Anarchy in the UK

Thomas Brodie-Sangster and Emma Appleton on becoming punk royalty with Danny Boyle
Film+TV | 14 March 2022
Photographer Josh Hight
Stylist Keeley Dawson.

all clothing and accessories ZEGNA SS22

In Danny Boyle’s new Sex Pistols miniseries, Pistol, Thomas Brodie-Sangster is Malcolm McLaren, the punk band’s notorious Svengali ringleader who manufactured an attitude of provocation and disruption. In contrast, minutes before this interview, the British actor was getting his green fingers dirty in the great British countryside, where he’s currently residing. And yet, despite the juxtaposition, there is certainly a touch of the McLaren about Sangster: it’s there in the debonair arrogance of his Queen’s Gambit bad boy chess maestro; in the actor’s old-school British sophistication; and that intrinsic ability to plot unexpected routes with utter conviction.

Causing anarchy in the UK alongside Sangster was British actor Emma Appleton, cast by Boyle as Nancy Spungen, Sid Vicious’ ill-fated lover. Fresh from filming and wearing Zegna throughout, Sangster reconnects with Appleton as this pair of post-punks riff together one more time.

Emma Appleton: So, what’ve you been up to since Pistol?
Thomas Brodie-Sangster: Have you seen it?

EA: No, have you?
TBS: Yeah I’ve seen it, it’s good, it’s cool. You’re very good in it, everyone is. I thought there would be some stand-out performances but everyone’s so good that it’s all at the same level.

EA: It’s a strong ensemble.
TBS: Yes, everyone’s very good at what they do. Since then, I’ve been living quite a simple life really, I’ve been enjoying being out in the countryside. Been gardening, bits and bobs like that really, quite different to the punk lifestyle.

EA: I don’t know about you, but when I was doing very punk things around Pistol, the next day I’d have to like, bake a loaf of bread, do really wholesome things. [both laugh]
TBS: I’ve been doing that for six months now.

EA: So the punk has been shaken off. [laughs] What are you gardening, a vegetable patch?
TBS: Ideally yes, a vegetable patch would be nice. But at the moment everything’s dead because it’s winter, so I’m doing a lot of clearing, building a bonfire and marking out flower beds and things.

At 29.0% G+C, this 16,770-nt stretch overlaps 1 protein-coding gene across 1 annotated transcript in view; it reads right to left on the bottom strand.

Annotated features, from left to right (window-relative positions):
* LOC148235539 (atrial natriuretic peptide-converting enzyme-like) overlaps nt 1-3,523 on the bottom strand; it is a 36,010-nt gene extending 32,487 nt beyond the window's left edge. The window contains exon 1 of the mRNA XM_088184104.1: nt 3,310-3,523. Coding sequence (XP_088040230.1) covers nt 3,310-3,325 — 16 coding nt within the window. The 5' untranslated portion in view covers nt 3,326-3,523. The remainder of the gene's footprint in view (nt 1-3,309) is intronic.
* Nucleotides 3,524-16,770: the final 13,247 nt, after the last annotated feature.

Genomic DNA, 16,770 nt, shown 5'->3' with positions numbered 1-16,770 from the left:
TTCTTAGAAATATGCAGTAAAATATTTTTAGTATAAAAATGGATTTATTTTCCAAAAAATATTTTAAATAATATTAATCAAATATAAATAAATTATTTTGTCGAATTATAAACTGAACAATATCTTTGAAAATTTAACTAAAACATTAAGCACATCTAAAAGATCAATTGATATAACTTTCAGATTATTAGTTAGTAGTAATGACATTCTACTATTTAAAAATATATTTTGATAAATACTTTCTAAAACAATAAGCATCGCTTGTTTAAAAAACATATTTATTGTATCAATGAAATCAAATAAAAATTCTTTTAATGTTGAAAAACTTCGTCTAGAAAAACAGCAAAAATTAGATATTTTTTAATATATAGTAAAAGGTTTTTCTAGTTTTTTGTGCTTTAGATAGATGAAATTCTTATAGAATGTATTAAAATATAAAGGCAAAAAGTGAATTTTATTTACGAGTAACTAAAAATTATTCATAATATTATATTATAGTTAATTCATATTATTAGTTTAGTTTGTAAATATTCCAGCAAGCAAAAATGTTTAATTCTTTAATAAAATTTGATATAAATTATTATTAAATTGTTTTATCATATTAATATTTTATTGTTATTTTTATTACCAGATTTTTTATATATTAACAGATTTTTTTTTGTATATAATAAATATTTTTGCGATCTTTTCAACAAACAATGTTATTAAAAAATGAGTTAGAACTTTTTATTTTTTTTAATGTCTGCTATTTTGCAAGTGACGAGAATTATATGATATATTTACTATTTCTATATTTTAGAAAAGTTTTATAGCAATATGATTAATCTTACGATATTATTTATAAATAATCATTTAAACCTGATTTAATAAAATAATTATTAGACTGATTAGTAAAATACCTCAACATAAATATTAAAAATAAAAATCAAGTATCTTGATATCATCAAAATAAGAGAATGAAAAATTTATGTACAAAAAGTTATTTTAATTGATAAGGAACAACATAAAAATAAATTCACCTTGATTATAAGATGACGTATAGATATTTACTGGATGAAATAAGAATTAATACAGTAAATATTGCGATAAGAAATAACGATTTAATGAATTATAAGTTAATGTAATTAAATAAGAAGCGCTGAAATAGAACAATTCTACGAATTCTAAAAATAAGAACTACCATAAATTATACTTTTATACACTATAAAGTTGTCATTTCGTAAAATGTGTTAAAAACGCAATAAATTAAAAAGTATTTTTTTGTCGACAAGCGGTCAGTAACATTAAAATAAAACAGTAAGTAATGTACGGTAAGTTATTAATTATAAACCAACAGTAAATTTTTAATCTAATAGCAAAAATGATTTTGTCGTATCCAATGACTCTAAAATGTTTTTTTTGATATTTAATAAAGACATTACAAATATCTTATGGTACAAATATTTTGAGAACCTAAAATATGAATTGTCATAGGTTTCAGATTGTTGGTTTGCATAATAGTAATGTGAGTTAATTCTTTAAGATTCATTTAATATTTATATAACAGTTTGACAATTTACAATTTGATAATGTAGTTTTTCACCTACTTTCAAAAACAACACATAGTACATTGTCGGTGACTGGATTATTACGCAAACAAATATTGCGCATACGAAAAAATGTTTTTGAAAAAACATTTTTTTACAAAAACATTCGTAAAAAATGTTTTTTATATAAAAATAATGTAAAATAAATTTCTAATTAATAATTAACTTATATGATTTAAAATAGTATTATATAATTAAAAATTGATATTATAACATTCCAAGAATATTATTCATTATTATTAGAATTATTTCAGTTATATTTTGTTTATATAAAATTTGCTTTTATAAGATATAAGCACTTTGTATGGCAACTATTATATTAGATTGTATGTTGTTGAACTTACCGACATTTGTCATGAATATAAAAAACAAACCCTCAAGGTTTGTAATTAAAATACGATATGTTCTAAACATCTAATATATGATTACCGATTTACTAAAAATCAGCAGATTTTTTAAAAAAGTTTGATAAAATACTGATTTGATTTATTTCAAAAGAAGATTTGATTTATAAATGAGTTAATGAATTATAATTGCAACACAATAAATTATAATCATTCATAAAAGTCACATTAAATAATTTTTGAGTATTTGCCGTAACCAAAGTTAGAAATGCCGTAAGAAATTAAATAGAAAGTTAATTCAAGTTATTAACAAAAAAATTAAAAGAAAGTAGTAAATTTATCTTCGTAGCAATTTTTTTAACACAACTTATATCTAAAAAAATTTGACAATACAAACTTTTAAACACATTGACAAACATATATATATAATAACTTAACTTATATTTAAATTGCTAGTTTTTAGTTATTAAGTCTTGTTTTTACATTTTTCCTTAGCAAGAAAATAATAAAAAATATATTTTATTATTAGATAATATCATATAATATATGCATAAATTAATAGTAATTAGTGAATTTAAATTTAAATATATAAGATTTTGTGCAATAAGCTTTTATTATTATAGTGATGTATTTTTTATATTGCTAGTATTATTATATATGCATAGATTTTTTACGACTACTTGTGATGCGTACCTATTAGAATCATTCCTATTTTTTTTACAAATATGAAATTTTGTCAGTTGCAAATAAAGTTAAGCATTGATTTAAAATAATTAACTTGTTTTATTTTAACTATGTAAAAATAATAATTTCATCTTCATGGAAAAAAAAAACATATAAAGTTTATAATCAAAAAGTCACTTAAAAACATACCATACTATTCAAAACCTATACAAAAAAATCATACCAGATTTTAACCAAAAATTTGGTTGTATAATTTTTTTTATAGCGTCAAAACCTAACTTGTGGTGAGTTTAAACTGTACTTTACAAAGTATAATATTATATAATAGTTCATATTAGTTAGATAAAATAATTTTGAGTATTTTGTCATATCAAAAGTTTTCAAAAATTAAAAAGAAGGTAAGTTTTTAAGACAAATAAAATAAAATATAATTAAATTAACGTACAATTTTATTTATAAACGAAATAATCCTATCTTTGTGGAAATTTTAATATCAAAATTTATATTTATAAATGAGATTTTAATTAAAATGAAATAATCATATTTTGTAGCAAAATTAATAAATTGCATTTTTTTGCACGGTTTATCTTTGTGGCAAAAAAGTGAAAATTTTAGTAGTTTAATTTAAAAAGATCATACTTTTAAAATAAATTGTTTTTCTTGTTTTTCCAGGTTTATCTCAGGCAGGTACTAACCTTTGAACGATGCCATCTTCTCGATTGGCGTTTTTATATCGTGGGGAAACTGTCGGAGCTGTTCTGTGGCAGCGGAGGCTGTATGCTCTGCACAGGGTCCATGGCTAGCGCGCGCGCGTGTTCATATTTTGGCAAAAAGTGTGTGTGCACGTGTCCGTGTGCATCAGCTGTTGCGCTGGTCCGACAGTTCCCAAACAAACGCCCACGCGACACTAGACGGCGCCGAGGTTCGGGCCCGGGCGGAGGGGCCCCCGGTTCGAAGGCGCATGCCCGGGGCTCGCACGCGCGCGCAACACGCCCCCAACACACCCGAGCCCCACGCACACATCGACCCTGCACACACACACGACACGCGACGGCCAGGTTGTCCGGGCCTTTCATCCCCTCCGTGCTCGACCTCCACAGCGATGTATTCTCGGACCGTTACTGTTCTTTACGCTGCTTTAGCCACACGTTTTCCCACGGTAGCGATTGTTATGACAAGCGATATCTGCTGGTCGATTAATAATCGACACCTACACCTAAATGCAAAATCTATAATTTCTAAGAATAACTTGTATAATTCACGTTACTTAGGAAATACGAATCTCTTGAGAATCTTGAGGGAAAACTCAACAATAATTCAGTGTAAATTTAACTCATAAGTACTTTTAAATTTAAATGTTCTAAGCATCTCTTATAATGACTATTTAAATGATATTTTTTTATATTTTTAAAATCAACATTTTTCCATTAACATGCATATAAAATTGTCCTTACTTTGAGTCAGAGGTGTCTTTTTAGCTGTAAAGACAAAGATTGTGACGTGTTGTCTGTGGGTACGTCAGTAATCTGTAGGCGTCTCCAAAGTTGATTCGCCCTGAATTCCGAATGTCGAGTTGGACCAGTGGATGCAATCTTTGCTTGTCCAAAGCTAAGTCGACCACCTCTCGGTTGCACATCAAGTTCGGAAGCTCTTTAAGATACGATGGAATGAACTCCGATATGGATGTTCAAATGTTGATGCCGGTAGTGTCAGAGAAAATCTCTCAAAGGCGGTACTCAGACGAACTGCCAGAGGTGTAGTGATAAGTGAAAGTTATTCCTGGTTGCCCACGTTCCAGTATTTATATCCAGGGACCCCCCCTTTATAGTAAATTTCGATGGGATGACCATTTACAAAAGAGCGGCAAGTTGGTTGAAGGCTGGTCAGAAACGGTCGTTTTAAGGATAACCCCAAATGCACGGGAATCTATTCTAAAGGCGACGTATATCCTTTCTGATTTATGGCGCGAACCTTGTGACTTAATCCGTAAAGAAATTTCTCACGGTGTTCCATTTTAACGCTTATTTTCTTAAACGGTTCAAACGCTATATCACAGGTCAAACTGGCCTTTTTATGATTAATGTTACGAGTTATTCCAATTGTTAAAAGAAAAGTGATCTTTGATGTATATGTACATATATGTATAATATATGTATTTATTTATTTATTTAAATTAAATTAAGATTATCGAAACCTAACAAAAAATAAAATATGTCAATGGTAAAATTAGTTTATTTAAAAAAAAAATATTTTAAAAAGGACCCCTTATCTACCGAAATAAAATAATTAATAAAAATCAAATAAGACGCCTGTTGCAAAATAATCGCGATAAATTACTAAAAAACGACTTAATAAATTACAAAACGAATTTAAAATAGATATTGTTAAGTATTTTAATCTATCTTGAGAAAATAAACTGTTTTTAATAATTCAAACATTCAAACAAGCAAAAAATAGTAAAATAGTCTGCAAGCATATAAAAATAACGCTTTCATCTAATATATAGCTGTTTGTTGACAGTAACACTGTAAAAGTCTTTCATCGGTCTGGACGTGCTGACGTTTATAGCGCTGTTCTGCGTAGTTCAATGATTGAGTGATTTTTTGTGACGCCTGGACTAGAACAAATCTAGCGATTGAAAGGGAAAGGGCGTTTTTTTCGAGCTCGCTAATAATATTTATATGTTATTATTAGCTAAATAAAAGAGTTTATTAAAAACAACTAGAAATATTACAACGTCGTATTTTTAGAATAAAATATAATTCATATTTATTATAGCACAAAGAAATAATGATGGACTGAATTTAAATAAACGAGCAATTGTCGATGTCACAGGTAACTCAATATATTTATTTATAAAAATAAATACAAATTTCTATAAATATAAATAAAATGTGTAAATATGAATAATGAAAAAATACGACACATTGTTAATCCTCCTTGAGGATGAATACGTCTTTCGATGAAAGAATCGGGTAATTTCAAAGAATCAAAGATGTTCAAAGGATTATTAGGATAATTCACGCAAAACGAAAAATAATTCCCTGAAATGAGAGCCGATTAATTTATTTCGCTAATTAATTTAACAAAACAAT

EA: Sounds very relaxing. This is really fun [interviewing], I feel like a rookie detective. [laughs] I wanted to ask you about transitioning roles as your career has progressed, what’s that been like for you? Have you looked for anything in particular or has it happened quite organically?
TBS: It’s always happened quite organically. For a long time I didn’t really grow up, physically at least, I was forever getting cast as the little kid in things. Even when I was sixteen I was still the smallest in my class. I went through teens playing little children, and then slowly have started playing more adult roles, but that’s only quite recently. In some ways, it’s quite nice because I’ve been able to bring a certain amount of adultness to a younger character. Also when I was a teenager I could work adult hours but look like a kid. It’s been gradual and quite organic, I’ve never strived to play a particular role or person.

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EA: Is there anything particular you look for in a role or project? Is there a common theme that grabs you?
TBS: The main thing I’ve learned is that it has to be good writing. If it’s good writing then it doesn’t matter what it’s about or what the character is. If it’s from a place of truthfulness and reality that’s the perfect springboard, and good people as well. If you’ve got that, you’ve kind of got everything.

EA: I do find that if something is hard to learn and not sticking, it’s like…
TBS: Yep.

EA: It doesn’t have that flow to it.
TBS: That’s a good way of explaining it because I am dyslexic and it’s not always easy for me to figure out if something is that good. But if I can learn it really easy, I go, “It must be good.”

EA: Exactly, especially when something has a rhythm and your brain already kind of knows what’s coming, it makes sense. Have you ever had moments filming when you’ve had some sort of revelation or seen things from a new perspective?
TBS: I try to see things from everyone’s perspective as much as possible, but that’s not always possible. There have been times when I’ve gone into a scene thinking that it’ll be done this way and the director has come up to me with a confused look on their face and seen it completely differently to the way I’ve done it, and it’s taken me a while to even understand their direction. But that’s quite rare, normally we’re on the same page, normally you figure that out in casting. But I enjoy spinning it and playing with the scenes so that they move in a different way – I try to always get my take in there so that they have options. Although they’ll obviously pick theirs. [laughs]